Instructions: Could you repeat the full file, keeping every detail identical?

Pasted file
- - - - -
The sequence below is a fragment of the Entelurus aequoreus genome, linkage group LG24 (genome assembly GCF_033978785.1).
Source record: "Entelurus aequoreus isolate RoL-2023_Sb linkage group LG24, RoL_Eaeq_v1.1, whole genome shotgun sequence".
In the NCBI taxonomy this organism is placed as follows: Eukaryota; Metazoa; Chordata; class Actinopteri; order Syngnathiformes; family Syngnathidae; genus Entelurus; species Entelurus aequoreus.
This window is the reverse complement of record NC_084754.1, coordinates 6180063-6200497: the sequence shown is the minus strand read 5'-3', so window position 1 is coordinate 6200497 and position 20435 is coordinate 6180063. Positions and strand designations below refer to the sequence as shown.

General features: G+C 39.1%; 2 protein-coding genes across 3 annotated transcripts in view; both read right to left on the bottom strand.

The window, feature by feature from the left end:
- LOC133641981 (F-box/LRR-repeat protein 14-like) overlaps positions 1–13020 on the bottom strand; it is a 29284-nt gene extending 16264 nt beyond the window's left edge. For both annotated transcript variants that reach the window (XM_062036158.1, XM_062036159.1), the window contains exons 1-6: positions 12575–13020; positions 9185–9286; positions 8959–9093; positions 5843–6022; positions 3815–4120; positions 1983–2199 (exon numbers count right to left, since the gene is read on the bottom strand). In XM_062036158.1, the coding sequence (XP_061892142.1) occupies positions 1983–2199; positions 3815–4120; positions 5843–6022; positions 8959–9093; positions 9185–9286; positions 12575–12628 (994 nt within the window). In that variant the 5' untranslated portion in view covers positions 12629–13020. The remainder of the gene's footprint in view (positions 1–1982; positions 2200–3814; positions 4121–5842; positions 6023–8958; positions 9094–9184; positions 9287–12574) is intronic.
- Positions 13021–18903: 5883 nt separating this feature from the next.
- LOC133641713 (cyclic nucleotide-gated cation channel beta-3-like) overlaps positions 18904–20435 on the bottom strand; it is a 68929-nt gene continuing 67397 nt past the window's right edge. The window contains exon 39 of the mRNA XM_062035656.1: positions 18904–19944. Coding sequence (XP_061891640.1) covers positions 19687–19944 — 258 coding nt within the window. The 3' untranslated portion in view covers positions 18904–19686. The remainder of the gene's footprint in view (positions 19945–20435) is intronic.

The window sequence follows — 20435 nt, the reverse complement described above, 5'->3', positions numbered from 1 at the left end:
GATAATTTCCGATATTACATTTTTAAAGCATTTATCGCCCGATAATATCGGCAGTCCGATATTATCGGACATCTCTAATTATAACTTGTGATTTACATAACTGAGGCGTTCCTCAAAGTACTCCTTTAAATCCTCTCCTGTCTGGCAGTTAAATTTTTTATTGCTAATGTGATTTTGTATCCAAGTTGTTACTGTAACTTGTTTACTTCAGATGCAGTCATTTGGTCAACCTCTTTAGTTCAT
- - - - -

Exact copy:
The sequence below is a fragment of the Entelurus aequoreus genome, linkage group LG24 (genome assembly GCF_033978785.1).
Source record: "Entelurus aequoreus isolate RoL-2023_Sb linkage group LG24, RoL_Eaeq_v1.1, whole genome shotgun sequence".
In the NCBI taxonomy this organism is placed as follows: Eukaryota; Metazoa; Chordata; class Actinopteri; order Syngnathiformes; family Syngnathidae; genus Entelurus; species Entelurus aequoreus.
This window is the reverse complement of record NC_084754.1, coordinates 6180063-6200497: the sequence shown is the minus strand read 5'-3', so window position 1 is coordinate 6200497 and position 20435 is coordinate 6180063. Positions and strand designations below refer to the sequence as shown.

General features: G+C 39.1%; 2 protein-coding genes across 3 annotated transcripts in view; both read right to left on the bottom strand.

The window, feature by feature from the left end:
- LOC133641981 (F-box/LRR-repeat protein 14-like) overlaps positions 1–13020 on the bottom strand; it is a 29284-nt gene extending 16264 nt beyond the window's left edge. For both annotated transcript variants that reach the window (XM_062036158.1, XM_062036159.1), the window contains exons 1-6: positions 12575–13020; positions 9185–9286; positions 8959–9093; positions 5843–6022; positions 3815–4120; positions 1983–2199 (exon numbers count right to left, since the gene is read on the bottom strand). In XM_062036158.1, the coding sequence (XP_061892142.1) occupies positions 1983–2199; positions 3815–4120; positions 5843–6022; positions 8959–9093; positions 9185–9286; positions 12575–12628 (994 nt within the window). In that variant the 5' untranslated portion in view covers positions 12629–13020. The remainder of the gene's footprint in view (positions 1–1982; positions 2200–3814; positions 4121–5842; positions 6023–8958; positions 9094–9184; positions 9287–12574) is intronic.
- Positions 13021–18903: 5883 nt separating this feature from the next.
- LOC133641713 (cyclic nucleotide-gated cation channel beta-3-like) overlaps positions 18904–20435 on the bottom strand; it is a 68929-nt gene continuing 67397 nt past the window's right edge. The window contains exon 39 of the mRNA XM_062035656.1: positions 18904–19944. Coding sequence (XP_061891640.1) covers positions 19687–19944 — 258 coding nt within the window. The 3' untranslated portion in view covers positions 18904–19686. The remainder of the gene's footprint in view (positions 19945–20435) is intronic.

The window sequence follows — 20435 nt, the reverse complement described above, 5'->3', positions numbered from 1 at the left end:
GATAATTTCCGATATTACATTTTTAAAGCATTTATCGCCCGATAATATCGGCAGTCCGATATTATCGGACATCTCTAATTATAACTTGTGATTTACATAACTGAGGCGTTCCTCAAAGTACTCCTTTAAATCCTCTCCTGTCTGGCAGTTAAATTTTTTATTGCTAATGTGATTTTGTATCCAAGTTGTTACTGTAACTTGTTTACTTCAGATGCAGTCATTTGGTCAACCTCTTTAGTTCAT